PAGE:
"As he walks down the streets, Alex, now about eight years old, is recognized, by those who recognize him at all, as what the Danish courts called an 'obscene' child"
John Adams called Hamilton a "bastard brat"; Thomas Jefferson referred to him as "this foreign bastard."*
Despite their many resemblances, however, Hamilton and Burr were actually very different, and those differences were crucial. Having been born in the West Indies, Hamilton was sometimes regarded as a foreigner, and he had no pedigree whatever ("the bastard brat of a Scotch pedlar," sneered John Adams); he had to rely solely on his genius to get ahead. Burr, however, had a notable American lineage.... Unlike Hamilton and the other Revolutionary leaders, Burr was born fully and unquestionably into whatever nobility and gentility eighteenth-century America had. Unlike the other Revolutionary leaders, who were usually the first in their families to go to college, Burr had an aristocratic status that was ascribed and inherited, and he never felt he had to earn it.
Because he could take his aristocratic lineage for granted, Burr never had the same emotional need the other Revolutionary statesmen had to justify his gentlemanly status by continually expressing an abhorrence of corruption and a love of virtue. Certainly Burr made little pretense of being public-spirited in the fulsome way the other Revolutionaries did. Washington, Jefferson, Adams, Hamilton, and other Founding Fathers always made a great deal of their virtue and disinterestedness and devotion to the public good. It was said of Burr that the only virtue he ever had was not claiming any.
... He assumed that someone with his pedigree and his talent was due high political office as a matter of course, and in a traditional ancien régime manner he thought that public office was to be used to maintain his position and influence. Beyond what politics could do for his friends, his family, and him personally, it had little emotional significance for him. Politics, as he once put it, was "fun and honor & profit."
... Burr in the 1790s was regarded as a distinguished and promising figure. Yet no political leader of his prominence in the period ever spent so much time and energy so blatantly scheming for his own personal and political advantage. And no one of the other great Revolutionary statesmen was so immune to the ideology and values of the Revolution as Burr was. Burr's behavior seemed to threaten the great Revolutionary hope—indeed, the entire republican experiment—that some sort of disinterested politics, if only among the elite, could prevail in America. And because of this threat, Hamilton and Jefferson together eventually brought him down, Hamilton by condemning his character at every opportunity and supporting Jefferson for president in 1800 instead of him, and Jefferson by pushing him out of the Republican Party and charging him with treason in 1807.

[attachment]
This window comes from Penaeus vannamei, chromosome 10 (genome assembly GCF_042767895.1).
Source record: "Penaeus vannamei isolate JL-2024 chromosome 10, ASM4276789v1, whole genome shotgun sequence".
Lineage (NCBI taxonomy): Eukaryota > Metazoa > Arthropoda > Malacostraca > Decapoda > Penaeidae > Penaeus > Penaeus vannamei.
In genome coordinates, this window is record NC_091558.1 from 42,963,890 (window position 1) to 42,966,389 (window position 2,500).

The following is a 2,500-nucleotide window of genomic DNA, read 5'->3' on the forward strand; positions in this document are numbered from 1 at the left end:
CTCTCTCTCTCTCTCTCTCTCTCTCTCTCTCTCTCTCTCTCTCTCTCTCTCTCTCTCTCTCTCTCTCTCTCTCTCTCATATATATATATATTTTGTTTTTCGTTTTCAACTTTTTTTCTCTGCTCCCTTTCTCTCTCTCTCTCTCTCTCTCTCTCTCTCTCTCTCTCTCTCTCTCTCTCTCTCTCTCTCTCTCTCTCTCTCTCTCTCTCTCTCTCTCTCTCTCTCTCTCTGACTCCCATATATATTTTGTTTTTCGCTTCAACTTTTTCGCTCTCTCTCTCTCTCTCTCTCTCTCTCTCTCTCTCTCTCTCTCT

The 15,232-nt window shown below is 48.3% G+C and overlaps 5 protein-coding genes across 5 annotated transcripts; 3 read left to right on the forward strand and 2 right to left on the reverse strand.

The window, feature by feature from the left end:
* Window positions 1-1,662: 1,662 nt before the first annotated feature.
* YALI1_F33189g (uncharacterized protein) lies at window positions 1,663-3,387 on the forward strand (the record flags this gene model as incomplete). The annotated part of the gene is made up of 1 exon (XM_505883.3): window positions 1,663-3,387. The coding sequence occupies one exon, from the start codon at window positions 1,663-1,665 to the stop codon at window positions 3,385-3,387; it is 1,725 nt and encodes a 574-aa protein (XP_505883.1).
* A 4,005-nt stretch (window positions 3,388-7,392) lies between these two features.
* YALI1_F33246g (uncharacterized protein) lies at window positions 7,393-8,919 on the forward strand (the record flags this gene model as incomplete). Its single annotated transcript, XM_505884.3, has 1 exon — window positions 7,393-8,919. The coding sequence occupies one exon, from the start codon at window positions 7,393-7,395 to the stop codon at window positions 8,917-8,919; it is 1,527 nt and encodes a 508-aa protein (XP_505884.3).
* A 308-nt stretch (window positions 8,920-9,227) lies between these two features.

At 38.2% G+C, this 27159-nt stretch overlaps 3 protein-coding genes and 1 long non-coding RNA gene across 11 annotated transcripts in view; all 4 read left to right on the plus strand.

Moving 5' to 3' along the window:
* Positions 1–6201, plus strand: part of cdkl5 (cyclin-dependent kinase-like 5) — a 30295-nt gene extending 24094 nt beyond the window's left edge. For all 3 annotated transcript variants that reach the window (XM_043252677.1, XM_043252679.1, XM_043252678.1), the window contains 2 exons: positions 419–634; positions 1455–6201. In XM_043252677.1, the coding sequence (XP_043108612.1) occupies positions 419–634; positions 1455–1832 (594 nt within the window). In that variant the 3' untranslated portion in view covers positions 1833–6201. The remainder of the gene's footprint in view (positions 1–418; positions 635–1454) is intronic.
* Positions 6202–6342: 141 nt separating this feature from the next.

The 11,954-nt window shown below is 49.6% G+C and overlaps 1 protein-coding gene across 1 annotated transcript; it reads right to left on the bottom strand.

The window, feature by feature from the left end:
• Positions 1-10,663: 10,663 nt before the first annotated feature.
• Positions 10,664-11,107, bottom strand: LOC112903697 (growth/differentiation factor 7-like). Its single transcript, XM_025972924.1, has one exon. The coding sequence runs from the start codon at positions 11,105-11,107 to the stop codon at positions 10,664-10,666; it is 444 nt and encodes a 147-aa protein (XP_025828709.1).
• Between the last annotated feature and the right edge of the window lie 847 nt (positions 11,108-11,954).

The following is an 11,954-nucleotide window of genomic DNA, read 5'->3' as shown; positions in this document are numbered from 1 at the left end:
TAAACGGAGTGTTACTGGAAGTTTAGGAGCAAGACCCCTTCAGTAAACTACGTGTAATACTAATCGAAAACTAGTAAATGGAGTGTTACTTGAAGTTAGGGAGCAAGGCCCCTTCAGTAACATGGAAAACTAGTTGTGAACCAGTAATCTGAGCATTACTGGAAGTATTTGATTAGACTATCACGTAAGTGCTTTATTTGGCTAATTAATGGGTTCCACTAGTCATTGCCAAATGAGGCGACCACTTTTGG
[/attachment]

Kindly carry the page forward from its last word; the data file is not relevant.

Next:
As well because it is possible that I may have injured Colonel Burr, however convinced myself that my opinions and declarations have been well founded, as from my general principles and temper in relation to similar affairs, I have resolved if our interview is conducted in the usual manner, and it pleases God to give me the opportunity, to reserve and throw away my first fire, and I have thoughts even of reserving my second fire, and thus giving a double opportunity to Colonel Burr to pause and to reflect.
Soon after recovering his sight, he happened to cast his eye upon the case of pistols, and observing the one that he had had in his hand lying on the outside, he said, 'Take care of that pistol; it is undischarged, and still cocked; it may go off and do harm--Pendleton knows (attempting to turn his head towards him) that I did not intend to fire at him.'
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